In October 2017, Governor Brown has signed into law a number of significant employment-related bills that will impact California workplaces.
One of the laws passed is AB 450, which is also known as the Immigrant Worker Protection Act.
California’s new law, Assembly Bill 450, imposes several new immigration-related duties on California employers and the potential for civil fines.
Under AB 450, employers are required to understand or seek guidance on where the new law ends and federal immigration law begins.
The complexities of U.S. immigration law present a few challenges in drawing the distinction.
Effective January 1, this year, this law provides worksite immigration protection for employees while on the job.
Immigrant Worker Act Provisions
Under AB 450, all public and private employers in California are prohibited from:
- Providing federal immigration enforcement agents access to nonpublic areas without a judicial warrant;
- Providing agents access to employee records without a subpoena or judicial warrant; and
- Re-verifying an employee’s eligibility to work unless specifically required by federal statutory law.
- Voluntarily consenting to allow an immigration enforcement agent to enter non public areas of a workplace, except if the agent provides a judicial warrant or as otherwise required by federal law.
Also pursuant to this law, employers can take an immigration agent to a nonpublic area in order to verify whether the agent has a judicial warrant, so long as no employees are present in the area and no consent to search non public areas is given in the process.
Moreover, AB 450 will start requiring employers to post a notice, within 72 hours of receiving a Notice of Inspection for I-9 Forms by an immigration agency.
The exceptions to this prohibition are Form I-9 employment eligibility verification forms and instances where federal law requires employers to provide access to records.
Violations and Fines
An employer that fails to follow notice requirements will be fined between $2,000 and $5,000 for a first violation. There will be fine between $5,000 and $10,000 for each subsequent violation.
For re-verification of employment eligibility, there is a penalty of up to $10,000.
The notice must be provided in the language the employer normally uses to communicate employment-related information to the employee.
Currently, the notice is available in English and in Spanish.
The notice must be limited to the employee only and must be delivered by hand at the workplace if possible.
If hand-delivery is not possible, the employer must deliver the notice to the employee by mail and email. The notice must also be provided to the employee’s authorized representative.
This notice must include the following information:
A description of any and all deficiencies or other items identified in the written immigration inspection results notice related to the affected employee.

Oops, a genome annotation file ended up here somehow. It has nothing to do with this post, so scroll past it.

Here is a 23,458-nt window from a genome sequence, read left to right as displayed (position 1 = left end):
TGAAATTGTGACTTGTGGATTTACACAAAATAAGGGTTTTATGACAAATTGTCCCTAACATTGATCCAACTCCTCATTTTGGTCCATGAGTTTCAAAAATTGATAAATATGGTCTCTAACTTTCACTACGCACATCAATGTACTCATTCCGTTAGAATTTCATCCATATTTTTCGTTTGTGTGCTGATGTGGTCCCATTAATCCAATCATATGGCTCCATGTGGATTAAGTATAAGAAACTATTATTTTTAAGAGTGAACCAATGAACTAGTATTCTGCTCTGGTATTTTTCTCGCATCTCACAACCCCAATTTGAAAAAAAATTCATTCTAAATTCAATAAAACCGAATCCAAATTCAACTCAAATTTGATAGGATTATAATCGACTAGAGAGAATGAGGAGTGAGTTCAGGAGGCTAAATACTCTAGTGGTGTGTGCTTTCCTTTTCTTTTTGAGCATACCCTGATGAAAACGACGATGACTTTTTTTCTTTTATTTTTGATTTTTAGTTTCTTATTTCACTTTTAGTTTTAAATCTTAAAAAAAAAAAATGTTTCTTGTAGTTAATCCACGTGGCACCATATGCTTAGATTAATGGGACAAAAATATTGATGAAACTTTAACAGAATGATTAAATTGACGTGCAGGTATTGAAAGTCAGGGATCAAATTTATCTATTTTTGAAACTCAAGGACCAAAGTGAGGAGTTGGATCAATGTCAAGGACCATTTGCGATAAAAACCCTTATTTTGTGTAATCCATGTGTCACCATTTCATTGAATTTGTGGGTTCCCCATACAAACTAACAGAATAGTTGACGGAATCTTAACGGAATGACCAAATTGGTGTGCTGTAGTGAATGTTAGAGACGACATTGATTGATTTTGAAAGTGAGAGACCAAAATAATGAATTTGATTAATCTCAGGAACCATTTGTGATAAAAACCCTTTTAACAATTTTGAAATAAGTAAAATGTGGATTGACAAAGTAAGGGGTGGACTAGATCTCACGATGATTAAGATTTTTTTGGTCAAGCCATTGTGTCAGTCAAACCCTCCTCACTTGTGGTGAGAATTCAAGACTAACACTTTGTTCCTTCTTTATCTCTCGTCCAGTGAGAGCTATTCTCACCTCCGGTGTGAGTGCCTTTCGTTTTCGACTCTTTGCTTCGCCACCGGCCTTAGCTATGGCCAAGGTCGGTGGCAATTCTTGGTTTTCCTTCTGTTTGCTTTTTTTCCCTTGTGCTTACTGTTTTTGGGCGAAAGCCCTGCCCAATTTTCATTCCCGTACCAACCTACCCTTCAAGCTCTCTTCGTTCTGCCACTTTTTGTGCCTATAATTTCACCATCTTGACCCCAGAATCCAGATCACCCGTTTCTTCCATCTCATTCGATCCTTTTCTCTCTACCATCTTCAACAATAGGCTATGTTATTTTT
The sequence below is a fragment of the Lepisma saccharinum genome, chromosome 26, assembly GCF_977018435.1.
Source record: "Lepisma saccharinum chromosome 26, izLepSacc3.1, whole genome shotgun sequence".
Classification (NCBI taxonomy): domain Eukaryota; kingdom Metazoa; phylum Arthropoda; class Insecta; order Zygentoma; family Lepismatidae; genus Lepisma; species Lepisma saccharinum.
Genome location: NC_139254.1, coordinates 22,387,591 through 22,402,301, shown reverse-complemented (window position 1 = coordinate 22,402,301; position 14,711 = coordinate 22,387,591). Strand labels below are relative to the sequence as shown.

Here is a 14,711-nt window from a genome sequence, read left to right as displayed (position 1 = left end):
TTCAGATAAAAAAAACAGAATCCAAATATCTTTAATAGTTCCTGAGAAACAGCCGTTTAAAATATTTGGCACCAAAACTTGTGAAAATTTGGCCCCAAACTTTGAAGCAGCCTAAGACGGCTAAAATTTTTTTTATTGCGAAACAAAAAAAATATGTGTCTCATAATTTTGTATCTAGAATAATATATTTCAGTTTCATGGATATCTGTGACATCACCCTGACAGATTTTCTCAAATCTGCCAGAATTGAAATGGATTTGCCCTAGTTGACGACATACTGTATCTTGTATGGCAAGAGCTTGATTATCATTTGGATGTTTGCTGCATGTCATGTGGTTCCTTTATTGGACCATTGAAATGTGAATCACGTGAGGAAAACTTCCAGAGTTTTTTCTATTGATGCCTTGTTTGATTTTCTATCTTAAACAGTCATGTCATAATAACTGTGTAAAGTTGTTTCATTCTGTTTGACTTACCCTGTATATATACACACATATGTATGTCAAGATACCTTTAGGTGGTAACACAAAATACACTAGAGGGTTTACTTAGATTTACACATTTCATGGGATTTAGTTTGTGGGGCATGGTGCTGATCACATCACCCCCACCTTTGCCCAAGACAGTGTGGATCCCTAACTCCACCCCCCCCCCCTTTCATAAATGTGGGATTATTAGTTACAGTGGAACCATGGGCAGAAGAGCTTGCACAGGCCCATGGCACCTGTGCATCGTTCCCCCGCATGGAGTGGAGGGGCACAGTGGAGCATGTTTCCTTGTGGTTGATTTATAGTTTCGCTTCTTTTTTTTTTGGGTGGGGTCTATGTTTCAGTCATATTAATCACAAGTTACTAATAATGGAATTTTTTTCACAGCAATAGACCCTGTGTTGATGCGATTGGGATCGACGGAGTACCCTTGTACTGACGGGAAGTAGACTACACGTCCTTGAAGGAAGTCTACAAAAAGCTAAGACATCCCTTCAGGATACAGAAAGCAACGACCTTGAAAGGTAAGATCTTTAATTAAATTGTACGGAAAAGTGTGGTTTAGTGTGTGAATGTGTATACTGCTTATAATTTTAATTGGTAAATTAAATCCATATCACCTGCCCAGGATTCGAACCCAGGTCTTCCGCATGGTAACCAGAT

The time period for correcting any potential deficiencies identified by the immigration agency.
The time and date of any meeting with the employer to correct any identified deficiencies.
Notice that the employee has the right to representation during any meeting scheduled with the employer.
Once the inspection is over, within 72 hours of receiving the results, employers must give each affected employee a copy of the inspection results and written notice of the employer’s and employee’s obligations arising from the inspection within 72 hours of receiving the results.
How to Avoid these Penalties as an Employer?
As an employer in California, one should have specific policies and procedures pursuant to the changing laws in the state.
The full impact of the imposition of AB 450 on public and private employers in California and their interaction with federal immigration enforcement agents remains to be seen.
California employers would be wise to take measures to ensure compliance in the face of the new law by considering the following:
- Training managers to ask immigration agents for judicial warrants and subpoenas
- Training managers to comply with new posting and notice requirements as well as post-inspection notice requirements
- Training Human Resources on when it is appropriate to re-verify employees’ employment eligibility status and to ensure that no re-verification of current employees occurs before it is required by federal law
There are numerous consulting firms offering training and education regarding AB 450. One of the best California consulting firms you can rely on is PCS Consultants Inc.
Through the years, PCS Consultants Inc., has assisted countless clients helping them comply to the changing labor laws. Through a massive network of professional consultants that the company has, your firm will get the best service along with a 24 hour support from the experts.
Important Things to Consider
While all U.S. employers would be wise to take preventive measures in the face of these announcements, California employers must deal with new legal obligations courtesy of AB 450.
The new law has three main components.
- First, AB 450 prohibits employers from voluntarily consent to warrantless requests by immigration authorities to search workplaces and employee records.
- Second, it creates notice requirements related to immigration inspections.
- Third, it prevents employers from reverifying the employment eligibility of current employees.
Employers who violate AB 450 will face penalties of up to $10,000 per violation.